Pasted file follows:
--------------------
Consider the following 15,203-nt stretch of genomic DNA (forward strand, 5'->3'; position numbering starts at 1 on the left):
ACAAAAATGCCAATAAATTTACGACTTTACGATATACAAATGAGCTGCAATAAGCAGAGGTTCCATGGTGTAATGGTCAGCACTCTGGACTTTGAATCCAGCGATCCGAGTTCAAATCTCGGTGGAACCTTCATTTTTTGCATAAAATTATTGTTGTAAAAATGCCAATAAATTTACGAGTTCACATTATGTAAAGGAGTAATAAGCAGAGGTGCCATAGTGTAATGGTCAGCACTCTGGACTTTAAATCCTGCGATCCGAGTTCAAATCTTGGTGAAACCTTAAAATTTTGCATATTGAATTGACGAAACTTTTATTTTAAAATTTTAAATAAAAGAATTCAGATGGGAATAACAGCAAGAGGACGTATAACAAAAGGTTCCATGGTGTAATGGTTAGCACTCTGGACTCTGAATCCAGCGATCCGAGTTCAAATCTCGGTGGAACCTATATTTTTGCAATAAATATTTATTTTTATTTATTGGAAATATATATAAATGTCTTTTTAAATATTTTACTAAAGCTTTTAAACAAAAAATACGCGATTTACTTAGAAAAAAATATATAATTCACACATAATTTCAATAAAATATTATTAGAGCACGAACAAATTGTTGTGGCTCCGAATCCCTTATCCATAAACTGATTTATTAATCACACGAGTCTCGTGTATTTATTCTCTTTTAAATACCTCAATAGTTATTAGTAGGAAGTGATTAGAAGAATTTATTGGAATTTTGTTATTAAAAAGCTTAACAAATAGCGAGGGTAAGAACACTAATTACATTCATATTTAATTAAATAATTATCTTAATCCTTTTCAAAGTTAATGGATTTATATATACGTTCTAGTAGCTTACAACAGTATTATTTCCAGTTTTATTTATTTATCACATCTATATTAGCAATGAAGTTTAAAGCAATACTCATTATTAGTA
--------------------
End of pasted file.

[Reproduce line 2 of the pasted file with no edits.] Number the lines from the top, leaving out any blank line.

ACAAAAATGCCAATAAATTTACGACTTTACGATATACAAATGAGCTGCAATAAGCAGAGGTTCCATGGTGTAATGGTCAGCACTCTGGACTTTGAATCCAGCGATCCGAGTTCAAATCTCGGTGGAACCTTCATTTTTTGCATAAAATTATTGTTGTAAAAATGCCAATAAATTTACGAGTTCACATTATGTAAAGGAGTAATAAGCAGAGGTGCCATAGTGTAATGGTCAGCACTCTGGACTTTAAATCCTGCGATCCGAGTTCAAATCTTGGTGAAACCTTAAAATTTTGCATATTGAATTGACGAAACTTTTATTTTAAAATTTTAAATAAAAGAATTCAGATGGGAATAACAGCAAGAGGACGTATAACAAAAGGTTCCATGGTGTAATGGTTAGCACTCTGGACTCTGAATCCAGCGATCCGAGTTCAAATCTCGGTGGAACCTATATTTTTGCAATAAATATTTATTTTTATTTATTGGAAATATATATAAATGTCTTTTTAAATATTTTACTAAAGCTTTTAAACAAAAAATACGCGATTTACTTAGAAAAAAATATATAATTCACACATAATTTCAATAAAATATTATTAGAGCACGAACAAATTGTTGTGGCTCCGAATCCCTTATCCATAAACTGATTTATTAATCACACGAGTCTCGTGTATTTATTCTCTTTTAAATACCTCAATAGTTATTAGTAGGAAGTGATTAGAAGAATTTATTGGAATTTTGTTATTAAAAAGCTTAACAAATAGCGAGGGTAAGAACACTAATTACATTCATATTTAATTAAATAATTATCTTAATCCTTTTCAAAGTTAATGGATTTATATATACGTTCTAGTAGCTTACAACAGTATTATTTCCAGTTTTATTTATTTATCACATCTATATTAGCAATGAAGTTTAAAGCAATACTCATTATTAGTA